In the present study, there was statistically significant higher frequency of the total sex chromosomes disomy, XX and YY disomy between patients and controls, while no statistically significant difference between patients and controls for disomy XY was observed although the frequency was higher in the patient group, which is in agreement with Vegetti, Van Assche . In contrast, Ohashi, Miharu  and Nishikawa, Murakami  found a statistically significant higher frequency of XY disomy in patients compared with normozoospermic controls. This may be attributed to different inclusion criteria, the efficiency of the utilized technique and inter-individual variations in sperm aneuploidy. Disomic sperms with X and Y chromosomes originate from meiosis I due to chromosomal non-separation but may undergo meiotic II chromatid separation plus nuclear cleavage. In contrast, disomic cells with sex-identical chromosome set can originate only from a defective meiosis II .
Statistically significant higher frequencies of nullisomy13, nullisomy 21, nullisomy 18 and sex chromosome nullisomy were encountered in the patients group compared to controls in the present study, coinciding with Vegetti, Van Assche  but are in disagreement with Tang, Gao . Nullisomy originates from non-disjunction and anaphase lag during meiosis [31, 47]. The frequency of nullisomy can be equal or surpass that of disomy, highlighting the importance of checking for nullisomy and not only disomy when examining for sperm aneuploidies at the clinical level. Sperm nullisomy gives rise to embryo monosomy, which is more detrimental for embryo development than trisomies, manifesting as spontaneous abortions, infertility, or sterility .
In the current study, the frequency of total aneuploidies was 10 times higher in patients compared to controls, in agreement with Perrin, Morel , Perrin, Louanjli  and Brahem, Elghezal . In contrast, Gole, Wong  and Sarrate, Vidal  reported a 2- to threefold increase of sperm aneuploidies in patients. Constitutive biochemical mechanism is a prevailing mechanism that may induce higher frequencies of somatic and germinal aneuploidies by augmenting both mitotic and meiotic segregation errors .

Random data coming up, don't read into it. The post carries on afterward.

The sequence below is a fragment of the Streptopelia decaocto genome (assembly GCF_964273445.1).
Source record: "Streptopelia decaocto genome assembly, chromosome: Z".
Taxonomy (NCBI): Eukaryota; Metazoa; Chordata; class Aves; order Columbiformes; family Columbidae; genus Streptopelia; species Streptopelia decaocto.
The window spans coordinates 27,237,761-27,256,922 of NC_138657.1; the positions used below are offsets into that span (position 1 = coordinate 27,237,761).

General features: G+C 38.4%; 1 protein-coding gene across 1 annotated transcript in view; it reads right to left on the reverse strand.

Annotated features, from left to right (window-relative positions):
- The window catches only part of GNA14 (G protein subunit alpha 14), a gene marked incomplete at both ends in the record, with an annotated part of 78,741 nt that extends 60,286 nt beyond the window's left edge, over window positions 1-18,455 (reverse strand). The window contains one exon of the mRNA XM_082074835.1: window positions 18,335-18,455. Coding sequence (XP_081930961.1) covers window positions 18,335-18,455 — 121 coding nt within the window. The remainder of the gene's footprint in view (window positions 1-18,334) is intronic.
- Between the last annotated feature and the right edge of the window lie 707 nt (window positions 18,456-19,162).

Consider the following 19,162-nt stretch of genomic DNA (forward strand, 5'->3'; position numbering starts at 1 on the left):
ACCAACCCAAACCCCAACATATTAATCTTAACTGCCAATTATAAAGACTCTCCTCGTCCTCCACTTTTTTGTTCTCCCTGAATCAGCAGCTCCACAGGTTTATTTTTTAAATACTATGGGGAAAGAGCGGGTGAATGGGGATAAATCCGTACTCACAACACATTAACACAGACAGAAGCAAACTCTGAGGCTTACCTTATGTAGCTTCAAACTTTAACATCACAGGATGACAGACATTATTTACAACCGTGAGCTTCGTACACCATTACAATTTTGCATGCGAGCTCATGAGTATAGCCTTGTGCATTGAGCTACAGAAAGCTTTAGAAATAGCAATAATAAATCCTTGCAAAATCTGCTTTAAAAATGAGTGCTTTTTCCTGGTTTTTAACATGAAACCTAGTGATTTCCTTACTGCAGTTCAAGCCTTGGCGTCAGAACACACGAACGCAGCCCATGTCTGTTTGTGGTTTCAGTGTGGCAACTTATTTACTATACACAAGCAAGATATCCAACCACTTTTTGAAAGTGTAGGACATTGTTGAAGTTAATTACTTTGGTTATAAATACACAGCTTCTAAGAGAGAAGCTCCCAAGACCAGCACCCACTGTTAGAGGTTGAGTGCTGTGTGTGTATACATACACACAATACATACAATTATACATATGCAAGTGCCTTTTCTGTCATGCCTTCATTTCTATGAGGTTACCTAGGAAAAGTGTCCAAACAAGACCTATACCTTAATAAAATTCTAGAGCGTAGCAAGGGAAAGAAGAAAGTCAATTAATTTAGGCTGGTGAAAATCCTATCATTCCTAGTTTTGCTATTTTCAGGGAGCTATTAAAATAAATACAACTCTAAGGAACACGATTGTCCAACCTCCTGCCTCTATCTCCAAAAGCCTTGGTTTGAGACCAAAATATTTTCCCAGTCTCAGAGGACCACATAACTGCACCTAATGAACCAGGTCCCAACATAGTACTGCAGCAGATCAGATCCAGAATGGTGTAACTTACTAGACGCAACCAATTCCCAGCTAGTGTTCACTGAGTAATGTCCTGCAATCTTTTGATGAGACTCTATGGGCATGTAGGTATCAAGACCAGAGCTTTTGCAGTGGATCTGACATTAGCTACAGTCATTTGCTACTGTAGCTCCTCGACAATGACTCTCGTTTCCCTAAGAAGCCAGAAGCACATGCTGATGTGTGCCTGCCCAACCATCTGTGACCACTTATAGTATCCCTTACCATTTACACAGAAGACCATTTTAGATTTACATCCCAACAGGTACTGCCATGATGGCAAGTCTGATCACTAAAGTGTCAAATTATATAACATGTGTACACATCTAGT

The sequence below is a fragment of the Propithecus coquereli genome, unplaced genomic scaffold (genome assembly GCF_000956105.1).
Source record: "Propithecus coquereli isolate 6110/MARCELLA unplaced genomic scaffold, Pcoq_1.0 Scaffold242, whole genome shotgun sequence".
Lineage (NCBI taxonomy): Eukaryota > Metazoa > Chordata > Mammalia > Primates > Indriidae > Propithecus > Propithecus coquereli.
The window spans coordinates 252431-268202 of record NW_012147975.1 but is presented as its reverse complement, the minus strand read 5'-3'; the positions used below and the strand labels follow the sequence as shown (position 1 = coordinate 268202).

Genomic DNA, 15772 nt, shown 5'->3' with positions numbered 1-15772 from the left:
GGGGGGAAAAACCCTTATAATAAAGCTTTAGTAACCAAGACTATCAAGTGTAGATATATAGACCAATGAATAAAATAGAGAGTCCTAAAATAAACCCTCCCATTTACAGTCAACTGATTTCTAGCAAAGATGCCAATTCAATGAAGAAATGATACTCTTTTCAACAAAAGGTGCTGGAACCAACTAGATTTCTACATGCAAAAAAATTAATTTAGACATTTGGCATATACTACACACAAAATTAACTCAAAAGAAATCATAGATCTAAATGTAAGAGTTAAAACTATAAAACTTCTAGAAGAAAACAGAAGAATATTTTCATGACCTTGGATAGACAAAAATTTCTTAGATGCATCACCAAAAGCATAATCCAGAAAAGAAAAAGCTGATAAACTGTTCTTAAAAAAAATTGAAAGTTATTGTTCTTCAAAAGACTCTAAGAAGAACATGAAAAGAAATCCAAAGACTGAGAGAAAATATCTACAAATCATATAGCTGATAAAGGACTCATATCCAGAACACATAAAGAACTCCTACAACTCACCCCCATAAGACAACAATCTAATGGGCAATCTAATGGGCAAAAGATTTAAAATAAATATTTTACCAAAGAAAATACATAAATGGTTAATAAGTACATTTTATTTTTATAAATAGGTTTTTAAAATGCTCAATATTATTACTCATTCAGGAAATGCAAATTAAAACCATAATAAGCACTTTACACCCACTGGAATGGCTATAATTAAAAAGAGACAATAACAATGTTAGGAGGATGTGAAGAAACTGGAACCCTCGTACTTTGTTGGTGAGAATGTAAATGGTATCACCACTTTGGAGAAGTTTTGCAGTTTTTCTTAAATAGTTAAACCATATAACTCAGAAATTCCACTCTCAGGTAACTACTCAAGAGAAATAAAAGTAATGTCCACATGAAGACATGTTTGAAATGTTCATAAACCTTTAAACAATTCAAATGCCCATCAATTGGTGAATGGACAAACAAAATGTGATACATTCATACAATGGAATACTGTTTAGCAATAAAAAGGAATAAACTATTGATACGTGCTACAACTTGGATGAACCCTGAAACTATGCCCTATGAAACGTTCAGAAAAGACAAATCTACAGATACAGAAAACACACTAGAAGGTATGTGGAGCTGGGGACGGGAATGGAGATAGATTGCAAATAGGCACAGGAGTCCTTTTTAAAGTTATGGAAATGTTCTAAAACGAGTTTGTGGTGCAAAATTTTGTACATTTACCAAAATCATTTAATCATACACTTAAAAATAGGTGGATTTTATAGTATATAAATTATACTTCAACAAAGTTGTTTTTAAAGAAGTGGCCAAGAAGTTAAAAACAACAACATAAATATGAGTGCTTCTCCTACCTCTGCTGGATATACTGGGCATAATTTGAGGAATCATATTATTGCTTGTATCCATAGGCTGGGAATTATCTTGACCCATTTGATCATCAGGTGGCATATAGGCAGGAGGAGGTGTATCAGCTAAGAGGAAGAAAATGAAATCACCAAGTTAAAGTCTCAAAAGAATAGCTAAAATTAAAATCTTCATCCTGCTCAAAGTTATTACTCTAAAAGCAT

There was a statistically significant higher frequency of diploidy 13/21 in patients compared to controls in the present study. These results are consistent with Younan, Sorour , unlike Vegetti, Van Assche . Moreover, a statistically significant higher frequency of diploidy XY18 in patients compared to the control group was observed in the current study; in agreement with Brahem, Letaief , in contrast with Miharu, Best . The greater part of polyploid cells are diploids . A delay in synapsis or existence of heterosynapses involving unpaired regions of some chromosomes may result in an incorrect alignment on the metaphase plate, with chromosomes losing ability to migrate to the poles at anaphase I . Lack in the anaphase I checkpoint, that arrests the meiotic process, results in cellular non-division, producing a single diploid secondary spermatocyte, giving rise to two diploid spermatozoa after meiosis II [21, 43, 57].
The current study observed the presence of triploidies, tetraploidies, and pentaploidies in addition to diploidies; a finding in agreement with Brahem, Elghezal  and Benzacken, Gavelle . Tetraploid cells could emanate from cell fusion, chromosomal endoreplication in a single cell, or cytokinesis failure . A possible explanation for triploidy is extrusion of one nucleus in a tetraploid sperm. Polyploidies may arise throughout mitotic divisions due to higher levels of sperm centrioles’ defects .
The total sperm aberrations frequency for the five studied chromosomes was 55.96% among patients, in agreement with Petousis, Prapas , and Ramasamy, Scovell . Also, the total sperm chromosomal aberrations frequency was significantly higher in patients compared to controls, which goes in agreement with previous reports by Petousis, Prapas , Tang, Gao , and Vegetti, Van Assche .